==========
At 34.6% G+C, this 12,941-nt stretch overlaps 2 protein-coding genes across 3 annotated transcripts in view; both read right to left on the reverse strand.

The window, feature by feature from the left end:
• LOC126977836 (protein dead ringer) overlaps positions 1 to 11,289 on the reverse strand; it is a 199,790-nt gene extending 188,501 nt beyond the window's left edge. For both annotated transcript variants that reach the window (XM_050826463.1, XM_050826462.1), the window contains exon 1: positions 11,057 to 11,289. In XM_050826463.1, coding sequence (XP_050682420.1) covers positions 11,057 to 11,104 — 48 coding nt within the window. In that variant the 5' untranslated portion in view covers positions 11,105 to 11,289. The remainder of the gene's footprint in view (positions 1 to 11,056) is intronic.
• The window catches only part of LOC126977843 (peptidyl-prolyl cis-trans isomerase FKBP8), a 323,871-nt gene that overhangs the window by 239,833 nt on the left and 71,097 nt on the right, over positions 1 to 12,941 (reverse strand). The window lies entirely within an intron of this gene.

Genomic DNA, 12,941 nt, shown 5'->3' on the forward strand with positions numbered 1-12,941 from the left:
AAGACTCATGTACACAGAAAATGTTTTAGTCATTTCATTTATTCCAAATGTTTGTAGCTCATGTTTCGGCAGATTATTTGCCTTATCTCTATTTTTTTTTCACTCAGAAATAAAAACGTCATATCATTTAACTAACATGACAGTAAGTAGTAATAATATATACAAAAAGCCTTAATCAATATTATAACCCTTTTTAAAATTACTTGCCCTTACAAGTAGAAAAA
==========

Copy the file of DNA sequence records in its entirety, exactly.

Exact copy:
At 34.6% G+C, this 12,941-nt stretch overlaps 2 protein-coding genes across 3 annotated transcripts in view; both read right to left on the reverse strand.

The window, feature by feature from the left end:
• LOC126977836 (protein dead ringer) overlaps positions 1 to 11,289 on the reverse strand; it is a 199,790-nt gene extending 188,501 nt beyond the window's left edge. For both annotated transcript variants that reach the window (XM_050826463.1, XM_050826462.1), the window contains exon 1: positions 11,057 to 11,289. In XM_050826463.1, coding sequence (XP_050682420.1) covers positions 11,057 to 11,104 — 48 coding nt within the window. In that variant the 5' untranslated portion in view covers positions 11,105 to 11,289. The remainder of the gene's footprint in view (positions 1 to 11,056) is intronic.
• The window catches only part of LOC126977843 (peptidyl-prolyl cis-trans isomerase FKBP8), a 323,871-nt gene that overhangs the window by 239,833 nt on the left and 71,097 nt on the right, over positions 1 to 12,941 (reverse strand). The window lies entirely within an intron of this gene.

Genomic DNA, 12,941 nt, shown 5'->3' on the forward strand with positions numbered 1-12,941 from the left:
AAGACTCATGTACACAGAAAATGTTTTAGTCATTTCATTTATTCCAAATGTTTGTAGCTCATGTTTCGGCAGATTATTTGCCTTATCTCTATTTTTTTTTCACTCAGAAATAAAAACGTCATATCATTTAACTAACATGACAGTAAGTAGTAATAATATATACAAAAAGCCTTAATCAATATTATAACCCTTTTTAAAATTACTTGCCCTTACAAGTAGAAAAA